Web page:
CALGARY—NDP leader Tom Mulcair says a soon-to-be ratified investment treaty between Canada and China has the potential to wrest control of natural resources away from the country’s provinces.
“I think one of the things that we have to know is that this can cause huge upheaval in the province’s ability to control their natural resources and real problems for Canada’s sovereignty long-term,” Mulcair said in an interview.
Mulcair has said previously that a New Democrat government would do anything in its power to extricate Canada from the Foreign Investment Promotion and Protection Agreement if it’s found to not be in the country’s best interest.
“People are starting to realize that this could play havoc with the province’s ability to control their resources going forward.”
Control over resources is a particularly prickly topic in Alberta, where Mulcair was making a stop to support anti-poverty advocate Dan Meades, the party’s candidate for Calgary-Centre in a Nov. 26 byelection.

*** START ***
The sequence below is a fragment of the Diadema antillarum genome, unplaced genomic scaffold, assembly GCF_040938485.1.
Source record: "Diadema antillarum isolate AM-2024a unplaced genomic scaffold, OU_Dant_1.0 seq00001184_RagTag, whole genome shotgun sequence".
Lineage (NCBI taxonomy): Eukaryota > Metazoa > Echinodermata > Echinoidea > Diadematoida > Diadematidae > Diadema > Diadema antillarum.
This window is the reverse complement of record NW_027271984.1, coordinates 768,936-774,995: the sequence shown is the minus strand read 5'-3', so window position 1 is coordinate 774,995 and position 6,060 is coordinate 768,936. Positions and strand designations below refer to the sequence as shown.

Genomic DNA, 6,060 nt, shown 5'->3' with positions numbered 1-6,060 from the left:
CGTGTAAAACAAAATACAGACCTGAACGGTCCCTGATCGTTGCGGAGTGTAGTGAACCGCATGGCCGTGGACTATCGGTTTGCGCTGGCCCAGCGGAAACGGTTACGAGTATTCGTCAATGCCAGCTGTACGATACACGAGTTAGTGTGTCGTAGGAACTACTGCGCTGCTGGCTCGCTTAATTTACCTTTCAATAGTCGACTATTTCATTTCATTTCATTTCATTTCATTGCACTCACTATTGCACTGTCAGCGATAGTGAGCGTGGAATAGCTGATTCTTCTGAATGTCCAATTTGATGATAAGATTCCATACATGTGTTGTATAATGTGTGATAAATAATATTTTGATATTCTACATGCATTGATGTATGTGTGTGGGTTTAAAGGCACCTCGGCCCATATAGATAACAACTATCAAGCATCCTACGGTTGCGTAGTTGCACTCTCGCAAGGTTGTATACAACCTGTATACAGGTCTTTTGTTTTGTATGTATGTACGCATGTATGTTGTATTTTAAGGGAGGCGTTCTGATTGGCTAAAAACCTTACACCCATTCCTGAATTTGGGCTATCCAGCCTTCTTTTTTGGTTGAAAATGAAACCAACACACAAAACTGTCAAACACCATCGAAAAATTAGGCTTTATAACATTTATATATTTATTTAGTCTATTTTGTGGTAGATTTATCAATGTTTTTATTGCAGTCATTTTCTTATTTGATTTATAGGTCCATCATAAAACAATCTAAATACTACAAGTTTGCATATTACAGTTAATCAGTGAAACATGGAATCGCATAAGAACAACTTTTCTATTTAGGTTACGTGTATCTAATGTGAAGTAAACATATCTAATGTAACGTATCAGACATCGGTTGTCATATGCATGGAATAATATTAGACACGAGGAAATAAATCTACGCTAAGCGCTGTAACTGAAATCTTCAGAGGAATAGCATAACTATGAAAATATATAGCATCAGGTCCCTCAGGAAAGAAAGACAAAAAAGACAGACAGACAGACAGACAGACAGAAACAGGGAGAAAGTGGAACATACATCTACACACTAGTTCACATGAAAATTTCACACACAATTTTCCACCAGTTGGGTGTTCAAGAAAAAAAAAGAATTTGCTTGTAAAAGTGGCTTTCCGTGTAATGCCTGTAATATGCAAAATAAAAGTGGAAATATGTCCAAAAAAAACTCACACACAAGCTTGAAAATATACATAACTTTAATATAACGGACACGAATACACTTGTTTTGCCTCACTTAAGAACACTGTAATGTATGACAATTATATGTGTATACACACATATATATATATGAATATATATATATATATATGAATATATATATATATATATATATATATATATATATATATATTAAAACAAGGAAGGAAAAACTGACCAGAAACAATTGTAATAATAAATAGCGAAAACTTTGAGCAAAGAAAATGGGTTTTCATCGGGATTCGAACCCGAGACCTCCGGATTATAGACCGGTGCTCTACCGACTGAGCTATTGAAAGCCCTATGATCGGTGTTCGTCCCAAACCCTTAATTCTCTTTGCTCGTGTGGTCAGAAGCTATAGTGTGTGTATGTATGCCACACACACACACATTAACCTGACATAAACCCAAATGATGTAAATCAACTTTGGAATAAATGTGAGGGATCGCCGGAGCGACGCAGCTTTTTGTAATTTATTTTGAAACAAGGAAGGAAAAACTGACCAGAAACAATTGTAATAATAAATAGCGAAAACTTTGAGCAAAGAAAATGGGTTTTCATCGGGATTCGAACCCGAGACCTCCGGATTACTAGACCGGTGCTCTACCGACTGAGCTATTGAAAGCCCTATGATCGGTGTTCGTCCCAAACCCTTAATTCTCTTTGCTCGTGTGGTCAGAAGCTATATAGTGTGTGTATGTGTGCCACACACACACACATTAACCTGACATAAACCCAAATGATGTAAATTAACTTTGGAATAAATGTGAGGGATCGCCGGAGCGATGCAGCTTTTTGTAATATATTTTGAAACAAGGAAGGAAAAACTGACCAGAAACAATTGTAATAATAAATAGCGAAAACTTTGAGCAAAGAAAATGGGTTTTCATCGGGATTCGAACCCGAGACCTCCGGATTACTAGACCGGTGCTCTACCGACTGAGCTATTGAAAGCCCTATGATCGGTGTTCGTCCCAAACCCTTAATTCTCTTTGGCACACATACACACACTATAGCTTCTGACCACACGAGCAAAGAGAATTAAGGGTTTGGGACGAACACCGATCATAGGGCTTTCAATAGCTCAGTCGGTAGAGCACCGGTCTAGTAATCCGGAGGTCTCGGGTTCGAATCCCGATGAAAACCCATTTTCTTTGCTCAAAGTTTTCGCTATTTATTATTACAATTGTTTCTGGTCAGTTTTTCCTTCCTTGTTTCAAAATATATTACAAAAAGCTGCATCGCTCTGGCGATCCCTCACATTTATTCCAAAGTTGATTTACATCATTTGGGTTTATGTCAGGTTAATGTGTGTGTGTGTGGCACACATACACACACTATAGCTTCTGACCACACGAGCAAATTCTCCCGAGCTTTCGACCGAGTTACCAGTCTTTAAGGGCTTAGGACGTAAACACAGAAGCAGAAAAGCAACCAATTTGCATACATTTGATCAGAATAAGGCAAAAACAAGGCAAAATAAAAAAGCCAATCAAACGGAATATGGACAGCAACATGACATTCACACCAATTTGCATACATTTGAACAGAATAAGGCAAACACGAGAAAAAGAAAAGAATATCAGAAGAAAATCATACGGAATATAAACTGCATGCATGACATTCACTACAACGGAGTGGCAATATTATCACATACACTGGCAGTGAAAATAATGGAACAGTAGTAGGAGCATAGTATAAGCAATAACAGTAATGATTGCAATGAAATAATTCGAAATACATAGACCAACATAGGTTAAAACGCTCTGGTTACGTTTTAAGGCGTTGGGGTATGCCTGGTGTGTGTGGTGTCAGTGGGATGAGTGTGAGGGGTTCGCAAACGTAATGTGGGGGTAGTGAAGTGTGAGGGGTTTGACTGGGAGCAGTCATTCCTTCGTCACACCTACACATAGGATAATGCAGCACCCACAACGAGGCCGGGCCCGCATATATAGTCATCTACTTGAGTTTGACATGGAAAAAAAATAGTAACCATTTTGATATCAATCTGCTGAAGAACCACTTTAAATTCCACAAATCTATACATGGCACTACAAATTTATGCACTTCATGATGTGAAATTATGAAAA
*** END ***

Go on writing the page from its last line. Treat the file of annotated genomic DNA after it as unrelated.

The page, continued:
However, Mulcair reiterated some points that have in the past rubbed many Albertans the wrong way.
He stood by his assertion the Canadian dollar is being driven artificially higher because the resource industry is getting a “free ride” when it comes to paying the environmental costs of extraction.
He said that, in turn, is hurting the manufacturers in Central Canada that are having a tougher time exporting their goods—a phenomenon known as Dutch disease.
He called the proposed $6-billion Northern Gateway pipeline connecting oilsands crude to the West Coast port of Kitimat, BC, a “non-starter” on environmental grounds, adding that approving it would be a “historical mistake.”
And Mulcair again took aim at the Keystone XL project, which if approved would significantly increase the amount of raw oil sands bitumen Canada ships south of the border.
Doing that will sacrifice upgrading and manufacturing jobs, he said, suggesting Canada should instead look to process the crude at home.
The NDP is, however, on record as supporting proposals to ship crude from western Canada to refineries in Ontario and Quebec, since it would allow those facilities to buy cheap Canadian crude rather than pricey international varieties.
“We think rather than going that way, more to the US, we should take care of our own energy security first,” said Mulcair. “That would be a win-win-win situation. A win for the producing provinces, a win for the companies that have their own ownership of what they’ve bought or leased and a win for the country because we’d be providing greater energy security for the future.”
©The Canadian Press